Dating o i bottles
So machine-made bottles aren’t un-collectible, it’s just that what feeds the passion of most collectors through the years has been the earlier things from the late 18th century through the 19th century. My Historic Bottle website, the reason it has so many pictures of all different types of bottles is that I just love all old bottles, from the flasks to the medicines to the liquor bottles to whatever, soda. : The only thing I really specialize in is medicinal tonic bottles. It has a picture of a guy beating a skeleton – this is embossed on the front of it – beating a skeleton with a club, and it boldly states at the bottom, “Cures all diseases.” Tonic bottles are just a subcategory of the huge variety of patent medicine bottles.
Nobody seemed to collect tonic bottles much, so I just started collecting.
And those bottles date from right around the early 1860s when the first successful glass factory started in the Bay Area to the 1910, 1920 era when machines took over. Spring tonic, some claimed it rejuvenated and invigorated, back then during the great age of quackery.
Even after that point, people collect ACL, applied color labels, soda bottles which are machine-made, and milk bottles which are machine-made, the vast majority of them. There’s another one I have, not a tonic bottle but it’s called William Radam’s Microbe Killer.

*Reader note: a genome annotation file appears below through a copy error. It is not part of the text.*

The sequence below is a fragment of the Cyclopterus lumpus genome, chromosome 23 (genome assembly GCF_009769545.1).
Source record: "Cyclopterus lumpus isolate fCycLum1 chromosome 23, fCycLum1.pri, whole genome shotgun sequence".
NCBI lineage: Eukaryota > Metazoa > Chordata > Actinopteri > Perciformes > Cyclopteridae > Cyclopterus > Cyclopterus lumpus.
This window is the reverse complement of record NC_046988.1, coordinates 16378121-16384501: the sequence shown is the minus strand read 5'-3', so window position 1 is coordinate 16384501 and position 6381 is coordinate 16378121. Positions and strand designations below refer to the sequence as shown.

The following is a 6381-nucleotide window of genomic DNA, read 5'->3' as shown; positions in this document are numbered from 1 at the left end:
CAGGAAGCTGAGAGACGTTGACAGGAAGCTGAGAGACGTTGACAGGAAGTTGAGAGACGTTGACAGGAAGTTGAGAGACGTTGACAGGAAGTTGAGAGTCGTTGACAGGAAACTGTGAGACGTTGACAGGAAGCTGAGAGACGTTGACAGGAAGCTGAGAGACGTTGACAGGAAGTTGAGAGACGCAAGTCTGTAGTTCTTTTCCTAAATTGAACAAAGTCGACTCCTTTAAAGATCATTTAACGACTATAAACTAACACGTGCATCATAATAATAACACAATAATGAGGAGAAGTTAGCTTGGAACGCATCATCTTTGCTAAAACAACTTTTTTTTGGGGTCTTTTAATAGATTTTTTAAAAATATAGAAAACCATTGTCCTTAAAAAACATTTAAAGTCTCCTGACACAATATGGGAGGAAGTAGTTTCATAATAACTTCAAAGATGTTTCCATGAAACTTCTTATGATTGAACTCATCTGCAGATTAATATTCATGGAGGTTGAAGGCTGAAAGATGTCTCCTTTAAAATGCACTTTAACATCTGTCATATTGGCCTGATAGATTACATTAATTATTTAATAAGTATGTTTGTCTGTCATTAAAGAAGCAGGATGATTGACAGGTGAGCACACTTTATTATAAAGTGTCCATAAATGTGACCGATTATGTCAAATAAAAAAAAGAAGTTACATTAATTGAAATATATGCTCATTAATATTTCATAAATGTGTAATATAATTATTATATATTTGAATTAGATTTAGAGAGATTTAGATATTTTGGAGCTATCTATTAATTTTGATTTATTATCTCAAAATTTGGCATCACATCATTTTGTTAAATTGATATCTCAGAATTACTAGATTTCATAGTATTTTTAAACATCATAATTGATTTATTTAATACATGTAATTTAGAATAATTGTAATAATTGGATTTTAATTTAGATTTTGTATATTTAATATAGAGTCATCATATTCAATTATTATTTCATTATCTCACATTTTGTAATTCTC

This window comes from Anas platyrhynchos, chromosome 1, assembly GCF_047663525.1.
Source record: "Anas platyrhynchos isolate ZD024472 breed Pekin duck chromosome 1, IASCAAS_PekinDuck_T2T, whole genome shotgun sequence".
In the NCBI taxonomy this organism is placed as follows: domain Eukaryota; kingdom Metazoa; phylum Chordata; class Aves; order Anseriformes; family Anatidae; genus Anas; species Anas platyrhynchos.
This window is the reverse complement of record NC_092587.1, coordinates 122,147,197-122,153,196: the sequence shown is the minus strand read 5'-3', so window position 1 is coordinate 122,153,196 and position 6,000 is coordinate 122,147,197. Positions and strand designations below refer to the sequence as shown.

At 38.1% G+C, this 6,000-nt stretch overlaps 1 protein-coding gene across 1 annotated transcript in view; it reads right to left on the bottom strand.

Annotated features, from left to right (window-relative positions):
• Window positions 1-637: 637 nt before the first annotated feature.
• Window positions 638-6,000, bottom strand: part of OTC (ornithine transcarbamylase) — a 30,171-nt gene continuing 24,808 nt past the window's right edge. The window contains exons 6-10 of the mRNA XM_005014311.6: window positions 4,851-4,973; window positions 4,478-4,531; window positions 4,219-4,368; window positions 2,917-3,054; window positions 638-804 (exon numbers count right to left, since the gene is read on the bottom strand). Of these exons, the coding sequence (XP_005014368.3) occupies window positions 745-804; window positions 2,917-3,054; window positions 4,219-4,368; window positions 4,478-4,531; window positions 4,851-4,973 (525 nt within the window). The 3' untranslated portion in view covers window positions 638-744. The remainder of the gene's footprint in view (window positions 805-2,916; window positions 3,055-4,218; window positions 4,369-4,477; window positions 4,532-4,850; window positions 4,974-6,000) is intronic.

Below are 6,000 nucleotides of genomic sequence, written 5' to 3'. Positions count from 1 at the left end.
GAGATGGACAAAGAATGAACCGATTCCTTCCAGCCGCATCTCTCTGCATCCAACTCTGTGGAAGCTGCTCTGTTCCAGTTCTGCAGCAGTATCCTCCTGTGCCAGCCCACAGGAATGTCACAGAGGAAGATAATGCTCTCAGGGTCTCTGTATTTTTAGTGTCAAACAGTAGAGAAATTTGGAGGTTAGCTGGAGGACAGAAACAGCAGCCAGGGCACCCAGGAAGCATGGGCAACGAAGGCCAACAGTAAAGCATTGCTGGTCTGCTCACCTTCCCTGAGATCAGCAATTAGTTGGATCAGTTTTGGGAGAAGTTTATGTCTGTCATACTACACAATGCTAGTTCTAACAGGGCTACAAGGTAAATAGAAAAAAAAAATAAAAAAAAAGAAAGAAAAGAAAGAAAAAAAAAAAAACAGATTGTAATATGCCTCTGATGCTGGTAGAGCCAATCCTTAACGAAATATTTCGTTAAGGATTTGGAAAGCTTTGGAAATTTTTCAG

Most all of the glass producers in the West in the 19th century were in the San Francisco Bay Area, there wasn’t any up here in the northwest until the early 1900s.
You can look at a good bottle, barrel-bitters or a figural one and you know it’s a good bottle. There’s also local appeal, like the soda bottle I was telling you about from the little town south of Klamath Falls of Merrill, Oregon. An equivalent Portland one would be a 20-dollar bottle.My uncle was in Arizona, near some of the old mining camps there. People had access with four-wheel drive vehicles and gas was cheap and time-off was more abundant.Then years passed and people started really hitting the ghost towns and mining camps and logging camps of the West.That generated a critical mass of collector interest.: I break them into eight different big categories on my Historic Bottle Website.